One of the things that travelers worry about most is how to avoid pickpockets. It's a valid concern and we recently heard from a reader who was the victim of one.
She had her money and credit cards stolen while traveling. It was not a happy scenario but she managed to get things straightened away and move on with her trip.
None of us need this type of problem.
Fortunately there are things you can do to protect yourself and your valuables from pickpockets.
How to Avoid Pickpockets and Safeguard Your Cards & Cash
- Take precautions before you leave. Just in case, despite all the tips below, you still fall prey to a pickpocket, make sure that you have:
- copies of your travel itinerary, passport, visa, vaccination documents, credit cards, debit cards, and bank information on you, with a friend at home, and in the cloud
- insurance against theft should it be your phone or other item that goes missing. Read A Complete Guide to Travel Insurance for Solo Travelers.
- photos of your expensive gear in case you need to make a claim
- Stash your cash in multiple places. Make sure that you carry your money in multiple safe places on your person. One might be in a belt that holds money.
- Beware of crowded places. Markets, train stations, large public events–these are the types of places that pickpockets love. If you're carrying a purse, it should have a flap and a zipper. Or consider something like the Travelon Cross-body Messenger Bag with locking zippers (Tracey swears by this one). If you carry a daypack, wear it on your front rather than your back in these places. If you insist on carrying a wallet in your pocket, it should be a front pocket, not in the back.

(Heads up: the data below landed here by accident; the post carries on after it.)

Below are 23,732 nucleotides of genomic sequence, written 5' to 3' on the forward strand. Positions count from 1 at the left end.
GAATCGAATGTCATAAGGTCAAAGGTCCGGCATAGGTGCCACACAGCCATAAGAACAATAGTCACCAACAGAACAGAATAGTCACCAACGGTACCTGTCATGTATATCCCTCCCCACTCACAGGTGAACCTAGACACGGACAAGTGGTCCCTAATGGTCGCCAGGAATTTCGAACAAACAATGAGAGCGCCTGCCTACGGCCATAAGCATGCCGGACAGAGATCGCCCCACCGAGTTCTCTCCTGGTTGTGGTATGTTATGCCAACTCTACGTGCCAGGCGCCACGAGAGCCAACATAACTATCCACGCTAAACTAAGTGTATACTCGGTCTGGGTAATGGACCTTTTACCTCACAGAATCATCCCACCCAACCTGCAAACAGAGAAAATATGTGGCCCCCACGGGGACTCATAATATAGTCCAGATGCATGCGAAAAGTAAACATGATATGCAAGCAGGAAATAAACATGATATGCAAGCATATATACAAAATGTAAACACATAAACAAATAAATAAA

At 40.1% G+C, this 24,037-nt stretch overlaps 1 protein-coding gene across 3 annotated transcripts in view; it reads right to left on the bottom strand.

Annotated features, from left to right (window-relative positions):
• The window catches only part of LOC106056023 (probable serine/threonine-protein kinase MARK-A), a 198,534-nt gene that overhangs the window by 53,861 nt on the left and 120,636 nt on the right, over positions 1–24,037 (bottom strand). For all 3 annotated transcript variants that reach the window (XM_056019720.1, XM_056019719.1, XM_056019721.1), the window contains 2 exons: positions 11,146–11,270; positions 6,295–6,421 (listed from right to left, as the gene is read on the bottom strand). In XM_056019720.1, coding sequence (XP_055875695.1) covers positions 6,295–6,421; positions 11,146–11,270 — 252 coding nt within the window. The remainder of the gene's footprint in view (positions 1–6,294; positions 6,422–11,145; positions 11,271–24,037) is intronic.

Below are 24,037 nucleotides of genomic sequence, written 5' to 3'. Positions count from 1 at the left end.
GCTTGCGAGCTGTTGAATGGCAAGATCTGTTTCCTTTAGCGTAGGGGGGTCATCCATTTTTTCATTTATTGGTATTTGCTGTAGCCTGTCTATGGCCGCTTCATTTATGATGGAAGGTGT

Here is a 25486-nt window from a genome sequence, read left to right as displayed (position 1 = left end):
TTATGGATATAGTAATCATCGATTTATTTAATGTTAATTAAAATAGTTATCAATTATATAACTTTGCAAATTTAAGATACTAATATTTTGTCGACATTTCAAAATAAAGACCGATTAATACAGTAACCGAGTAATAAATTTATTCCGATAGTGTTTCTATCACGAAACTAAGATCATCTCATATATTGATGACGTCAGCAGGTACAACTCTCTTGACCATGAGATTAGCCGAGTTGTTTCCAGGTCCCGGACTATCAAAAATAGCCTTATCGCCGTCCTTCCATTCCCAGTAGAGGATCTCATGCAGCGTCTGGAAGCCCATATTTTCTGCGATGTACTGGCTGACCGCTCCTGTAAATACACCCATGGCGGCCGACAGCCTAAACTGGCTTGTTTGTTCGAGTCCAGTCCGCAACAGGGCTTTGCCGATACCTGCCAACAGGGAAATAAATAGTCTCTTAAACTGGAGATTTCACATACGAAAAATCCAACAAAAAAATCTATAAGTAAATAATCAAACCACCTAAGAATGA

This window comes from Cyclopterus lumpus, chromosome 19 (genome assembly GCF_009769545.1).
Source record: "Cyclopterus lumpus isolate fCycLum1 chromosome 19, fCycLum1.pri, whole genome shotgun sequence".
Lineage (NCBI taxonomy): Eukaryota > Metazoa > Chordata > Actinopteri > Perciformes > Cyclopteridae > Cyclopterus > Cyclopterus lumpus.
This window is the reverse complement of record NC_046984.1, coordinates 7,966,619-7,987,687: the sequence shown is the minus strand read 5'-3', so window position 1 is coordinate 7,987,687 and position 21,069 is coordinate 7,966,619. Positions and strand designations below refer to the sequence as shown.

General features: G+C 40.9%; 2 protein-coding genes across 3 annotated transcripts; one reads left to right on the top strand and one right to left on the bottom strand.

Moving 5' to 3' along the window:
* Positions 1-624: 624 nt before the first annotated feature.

- Be careful around warning signs about pickpockets. If you see a sign in a public place warning you about pickpockets, do not touch your pocket to check on your valuables. Pickpockets hang out in such places waiting for innocent people to point out where their wallet is. Don't help them out. You may not be able to avoid pickpockets but you can certainly make it harder for them to target you.
- Keep your priority items to a minimum. I check for my most important items every time I stand up to move on. These are my wallet, phone, and passport. That's it. If I forget something else, it's not that important.
- Always look back. Whenever you're leaving a restaurant, hopping off a bus, or getting up from a park bench, always look back at where you were seated before moving on. This can save you a lot of worry and backtracking looking for forgotten items.
- Anchor your purse or pack. Many tourists have lost a pack or purse off the back of a restaurant chair. Loop a strap through the leg of the chair, keep it on your lap or squeezed between you and a companion, whatever will keep it safe. Consider the Loctote antitheft sack. It is a safe and it's a backpack. Take it with you or leave it in your room locked to an immovable object with your valuables inside and everything will be safe.
- Use an RFID blocking wallet. I hardly use cash now when I travel. I put as much as I can on my credit card. Ah, but what about identity theft?. That's where an RFID blocking wallet is useful. RFID skimming is where, with the right technology, a person near you can gather data from your credit cards without your knowledge. There's a bit of a debate about them but there's no harm erring on the side of safety. Such wallets are available in hard-shell card holders and leather wallets.
- Wear pickpocket-proof clothing. Pants with zippered pockets inside of pockets, bras with stash pockets for credit cards, and jackets with inside pockets are all great places to keep cash. Here's a link to Amazon's many pickpocket proof items.
- Use a money belt or neck stash. I use these sometimes but certainly not always. However, it does keep your valuables out of sight and hard to get at. Again, RFID protection is a good idea. Here are a money belt and a neck stash to consider.
- Keep spare cash where no one would expect to find it. This tip to avoid pickpockets comes from Journeywoman. Roll a few bills and put them in an almost empty pill jar so that the bottle still makes a noise when shaken. If anyone ever rifles through your things they won't think that you have money there.
For plenty more solo travel safety tips, check out Solo Travel Safety: 50+ Proven Tips to Keep You Safe.